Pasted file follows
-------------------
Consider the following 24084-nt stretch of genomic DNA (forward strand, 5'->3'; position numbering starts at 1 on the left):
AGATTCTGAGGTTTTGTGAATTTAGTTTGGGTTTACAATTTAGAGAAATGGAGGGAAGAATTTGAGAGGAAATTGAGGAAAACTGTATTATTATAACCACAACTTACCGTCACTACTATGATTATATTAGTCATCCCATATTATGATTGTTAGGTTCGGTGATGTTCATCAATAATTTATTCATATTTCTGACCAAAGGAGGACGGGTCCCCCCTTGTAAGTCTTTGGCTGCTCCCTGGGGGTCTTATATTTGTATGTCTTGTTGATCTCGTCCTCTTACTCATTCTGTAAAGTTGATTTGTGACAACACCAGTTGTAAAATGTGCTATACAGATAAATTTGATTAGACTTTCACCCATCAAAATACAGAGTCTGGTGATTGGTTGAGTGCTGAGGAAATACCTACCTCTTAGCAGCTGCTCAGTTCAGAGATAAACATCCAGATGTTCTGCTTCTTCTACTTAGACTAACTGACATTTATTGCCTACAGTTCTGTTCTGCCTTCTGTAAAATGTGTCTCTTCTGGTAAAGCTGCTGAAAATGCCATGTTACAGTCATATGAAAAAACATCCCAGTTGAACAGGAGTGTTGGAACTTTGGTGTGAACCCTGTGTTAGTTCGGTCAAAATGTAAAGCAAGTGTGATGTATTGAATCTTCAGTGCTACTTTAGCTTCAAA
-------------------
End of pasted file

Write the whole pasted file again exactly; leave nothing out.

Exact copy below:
Consider the following 24084-nt stretch of genomic DNA (forward strand, 5'->3'; position numbering starts at 1 on the left):
AGATTCTGAGGTTTTGTGAATTTAGTTTGGGTTTACAATTTAGAGAAATGGAGGGAAGAATTTGAGAGGAAATTGAGGAAAACTGTATTATTATAACCACAACTTACCGTCACTACTATGATTATATTAGTCATCCCATATTATGATTGTTAGGTTCGGTGATGTTCATCAATAATTTATTCATATTTCTGACCAAAGGAGGACGGGTCCCCCCTTGTAAGTCTTTGGCTGCTCCCTGGGGGTCTTATATTTGTATGTCTTGTTGATCTCGTCCTCTTACTCATTCTGTAAAGTTGATTTGTGACAACACCAGTTGTAAAATGTGCTATACAGATAAATTTGATTAGACTTTCACCCATCAAAATACAGAGTCTGGTGATTGGTTGAGTGCTGAGGAAATACCTACCTCTTAGCAGCTGCTCAGTTCAGAGATAAACATCCAGATGTTCTGCTTCTTCTACTTAGACTAACTGACATTTATTGCCTACAGTTCTGTTCTGCCTTCTGTAAAATGTGTCTCTTCTGGTAAAGCTGCTGAAAATGCCATGTTACAGTCATATGAAAAAACATCCCAGTTGAACAGGAGTGTTGGAACTTTGGTGTGAACCCTGTGTTAGTTCGGTCAAAATGTAAAGCAAGTGTGATGTATTGAATCTTCAGTGCTACTTTAGCTTCAAA